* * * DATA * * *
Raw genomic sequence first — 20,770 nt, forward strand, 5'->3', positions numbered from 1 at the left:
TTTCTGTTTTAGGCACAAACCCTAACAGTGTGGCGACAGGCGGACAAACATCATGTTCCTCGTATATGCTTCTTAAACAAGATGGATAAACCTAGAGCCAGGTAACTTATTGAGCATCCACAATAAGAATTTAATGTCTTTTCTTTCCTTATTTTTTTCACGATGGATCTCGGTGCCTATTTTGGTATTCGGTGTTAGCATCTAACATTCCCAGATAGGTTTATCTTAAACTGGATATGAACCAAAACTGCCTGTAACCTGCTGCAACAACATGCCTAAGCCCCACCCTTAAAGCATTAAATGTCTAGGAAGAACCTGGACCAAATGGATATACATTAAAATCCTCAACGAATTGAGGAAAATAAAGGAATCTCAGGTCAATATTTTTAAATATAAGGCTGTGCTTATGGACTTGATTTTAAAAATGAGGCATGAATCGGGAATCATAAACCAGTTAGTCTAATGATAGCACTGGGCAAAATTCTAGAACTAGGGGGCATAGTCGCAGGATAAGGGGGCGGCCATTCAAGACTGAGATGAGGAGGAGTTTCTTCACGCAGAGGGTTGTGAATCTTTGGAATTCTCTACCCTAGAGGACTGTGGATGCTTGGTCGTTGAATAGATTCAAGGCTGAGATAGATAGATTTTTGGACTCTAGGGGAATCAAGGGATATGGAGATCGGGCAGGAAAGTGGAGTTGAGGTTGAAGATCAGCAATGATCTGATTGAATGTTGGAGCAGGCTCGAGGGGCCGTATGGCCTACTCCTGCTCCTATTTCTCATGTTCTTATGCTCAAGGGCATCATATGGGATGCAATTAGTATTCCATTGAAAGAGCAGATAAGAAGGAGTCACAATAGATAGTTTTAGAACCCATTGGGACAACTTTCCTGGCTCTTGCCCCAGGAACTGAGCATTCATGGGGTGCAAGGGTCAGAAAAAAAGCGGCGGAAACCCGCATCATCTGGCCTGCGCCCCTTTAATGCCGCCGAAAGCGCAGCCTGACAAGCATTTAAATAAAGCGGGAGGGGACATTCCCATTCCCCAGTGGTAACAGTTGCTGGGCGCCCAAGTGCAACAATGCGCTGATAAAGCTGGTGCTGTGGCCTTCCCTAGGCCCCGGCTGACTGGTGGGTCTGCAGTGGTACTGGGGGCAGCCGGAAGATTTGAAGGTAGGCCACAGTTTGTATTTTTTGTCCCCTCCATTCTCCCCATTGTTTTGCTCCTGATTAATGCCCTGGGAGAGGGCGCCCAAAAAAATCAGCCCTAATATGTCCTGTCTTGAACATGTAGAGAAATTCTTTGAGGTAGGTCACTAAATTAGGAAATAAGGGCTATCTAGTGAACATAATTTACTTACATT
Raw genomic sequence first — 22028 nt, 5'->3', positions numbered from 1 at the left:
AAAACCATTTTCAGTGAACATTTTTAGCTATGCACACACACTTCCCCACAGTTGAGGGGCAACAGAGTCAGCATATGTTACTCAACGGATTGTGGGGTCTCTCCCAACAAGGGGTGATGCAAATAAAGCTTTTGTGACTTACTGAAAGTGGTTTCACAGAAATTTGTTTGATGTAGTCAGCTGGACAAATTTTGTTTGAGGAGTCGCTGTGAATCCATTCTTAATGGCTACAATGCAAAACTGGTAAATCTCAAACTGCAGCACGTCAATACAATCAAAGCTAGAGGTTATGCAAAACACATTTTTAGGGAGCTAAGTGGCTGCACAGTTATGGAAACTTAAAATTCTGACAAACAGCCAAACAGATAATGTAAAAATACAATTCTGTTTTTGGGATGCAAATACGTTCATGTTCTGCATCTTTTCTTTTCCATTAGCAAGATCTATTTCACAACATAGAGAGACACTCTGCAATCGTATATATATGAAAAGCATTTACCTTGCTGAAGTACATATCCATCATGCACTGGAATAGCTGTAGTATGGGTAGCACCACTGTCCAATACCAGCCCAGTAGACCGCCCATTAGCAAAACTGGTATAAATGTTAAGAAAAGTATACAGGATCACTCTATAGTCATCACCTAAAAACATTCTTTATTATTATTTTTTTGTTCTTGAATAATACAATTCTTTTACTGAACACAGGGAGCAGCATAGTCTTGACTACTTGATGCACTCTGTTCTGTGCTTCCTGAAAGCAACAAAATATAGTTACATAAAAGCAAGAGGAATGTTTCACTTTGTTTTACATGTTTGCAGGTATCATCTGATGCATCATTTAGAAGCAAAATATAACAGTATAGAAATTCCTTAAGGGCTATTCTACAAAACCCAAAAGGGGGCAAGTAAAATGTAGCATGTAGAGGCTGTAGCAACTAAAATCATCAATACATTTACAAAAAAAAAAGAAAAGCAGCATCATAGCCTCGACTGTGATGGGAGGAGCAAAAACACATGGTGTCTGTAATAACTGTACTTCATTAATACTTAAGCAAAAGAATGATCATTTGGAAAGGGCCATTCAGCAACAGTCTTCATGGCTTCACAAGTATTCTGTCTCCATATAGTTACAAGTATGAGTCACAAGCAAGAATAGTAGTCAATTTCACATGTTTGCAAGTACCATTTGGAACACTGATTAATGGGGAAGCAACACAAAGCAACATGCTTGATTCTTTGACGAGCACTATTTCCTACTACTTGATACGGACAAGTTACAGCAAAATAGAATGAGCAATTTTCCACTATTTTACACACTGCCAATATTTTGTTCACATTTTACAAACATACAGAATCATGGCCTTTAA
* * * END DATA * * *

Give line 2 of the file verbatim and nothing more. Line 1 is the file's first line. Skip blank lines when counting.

TTTCTGTTTTAGGCACAAACCCTAACAGTGTGGCGACAGGCGGACAAACATCATGTTCCTCGTATATGCTTCTTAAACAAGATGGATAAACCTAGAGCCAGGTAACTTATTGAGCATCCACAATAAGAATTTAATGTCTTTTCTTTCCTTATTTTTTTCACGATGGATCTCGGTGCCTATTTTGGTATTCGGTGTTAGCATCTAACATTCCCAGATAGGTTTATCTTAAACTGGATATGAACCAAAACTGCCTGTAACCTGCTGCAACAACATGCCTAAGCCCCACCCTTAAAGCATTAAATGTCTAGGAAGAACCTGGACCAAATGGATATACATTAAAATCCTCAACGAATTGAGGAAAATAAAGGAATCTCAGGTCAATATTTTTAAATATAAGGCTGTGCTTATGGACTTGATTTTAAAAATGAGGCATGAATCGGGAATCATAAACCAGTTAGTCTAATGATAGCACTGGGCAAAATTCTAGAACTAGGGGGCATAGTCGCAGGATAAGGGGGCGGCCATTCAAGACTGAGATGAGGAGGAGTTTCTTCACGCAGAGGGTTGTGAATCTTTGGAATTCTCTACCCTAGAGGACTGTGGATGCTTGGTCGTTGAATAGATTCAAGGCTGAGATAGATAGATTTTTGGACTCTAGGGGAATCAAGGGATATGGAGATCGGGCAGGAAAGTGGAGTTGAGGTTGAAGATCAGCAATGATCTGATTGAATGTTGGAGCAGGCTCGAGGGGCCGTATGGCCTACTCCTGCTCCTATTTCTCATGTTCTTATGCTCAAGGGCATCATATGGGATGCAATTAGTATTCCATTGAAAGAGCAGATAAGAAGGAGTCACAATAGATAGTTTTAGAACCCATTGGGACAACTTTCCTGGCTCTTGCCCCAGGAACTGAGCATTCATGGGGTGCAAGGGTCAGAAAAAAAGCGGCGGAAACCCGCATCATCTGGCCTGCGCCCCTTTAATGCCGCCGAAAGCGCAGCCTGACAAGCATTTAAATAAAGCGGGAGGGGACATTCCCATTCCCCAGTGGTAACAGTTGCTGGGCGCCCAAGTGCAACAATGCGCTGATAAAGCTGGTGCTGTGGCCTTCCCTAGGCCCCGGCTGACTGGTGGGTCTGCAGTGGTACTGGGGGCAGCCGGAAGATTTGAAGGTAGGCCACAGTTTGTATTTTTTGTCCCCTCCATTCTCCCCATTGTTTTGCTCCTGATTAATGCCCTGGGAGAGGGCGCCCAAAAAAATCAGCCCTAATATGTCCTGTCTTGAACATGTAGAGAAATTCTTTGAGGTAGGTCACTAAATTAGGAAATAAGGGCTATCTAGTGAACATAATTTACTTACATT